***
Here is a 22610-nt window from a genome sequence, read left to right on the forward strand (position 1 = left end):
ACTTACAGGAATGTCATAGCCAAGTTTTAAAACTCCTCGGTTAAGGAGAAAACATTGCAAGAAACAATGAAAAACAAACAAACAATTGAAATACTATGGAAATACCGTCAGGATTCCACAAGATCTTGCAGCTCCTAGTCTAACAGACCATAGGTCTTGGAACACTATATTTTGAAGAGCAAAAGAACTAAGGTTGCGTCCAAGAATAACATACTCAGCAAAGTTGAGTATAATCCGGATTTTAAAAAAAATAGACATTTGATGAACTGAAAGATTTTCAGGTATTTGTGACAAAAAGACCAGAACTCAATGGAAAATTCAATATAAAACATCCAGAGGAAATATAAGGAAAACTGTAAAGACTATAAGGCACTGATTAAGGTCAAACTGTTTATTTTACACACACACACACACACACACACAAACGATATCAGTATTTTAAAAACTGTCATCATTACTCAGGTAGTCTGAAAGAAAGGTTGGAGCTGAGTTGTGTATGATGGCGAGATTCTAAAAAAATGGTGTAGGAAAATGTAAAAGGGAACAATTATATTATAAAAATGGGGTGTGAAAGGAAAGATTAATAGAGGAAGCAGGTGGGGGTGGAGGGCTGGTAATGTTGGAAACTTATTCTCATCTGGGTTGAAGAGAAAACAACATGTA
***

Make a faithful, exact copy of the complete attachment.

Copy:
Here is a 22610-nt window from a genome sequence, read left to right on the forward strand (position 1 = left end):
ACTTACAGGAATGTCATAGCCAAGTTTTAAAACTCCTCGGTTAAGGAGAAAACATTGCAAGAAACAATGAAAAACAAACAAACAATTGAAATACTATGGAAATACCGTCAGGATTCCACAAGATCTTGCAGCTCCTAGTCTAACAGACCATAGGTCTTGGAACACTATATTTTGAAGAGCAAAAGAACTAAGGTTGCGTCCAAGAATAACATACTCAGCAAAGTTGAGTATAATCCGGATTTTAAAAAAAATAGACATTTGATGAACTGAAAGATTTTCAGGTATTTGTGACAAAAAGACCAGAACTCAATGGAAAATTCAATATAAAACATCCAGAGGAAATATAAGGAAAACTGTAAAGACTATAAGGCACTGATTAAGGTCAAACTGTTTATTTTACACACACACACACACACACACACAAACGATATCAGTATTTTAAAAACTGTCATCATTACTCAGGTAGTCTGAAAGAAAGGTTGGAGCTGAGTTGTGTATGATGGCGAGATTCTAAAAAAATGGTGTAGGAAAATGTAAAAGGGAACAATTATATTATAAAAATGGGGTGTGAAAGGAAAGATTAATAGAGGAAGCAGGTGGGGGTGGAGGGCTGGTAATGTTGGAAACTTATTCTCATCTGGGTTGAAGAGAAAACAACATGTA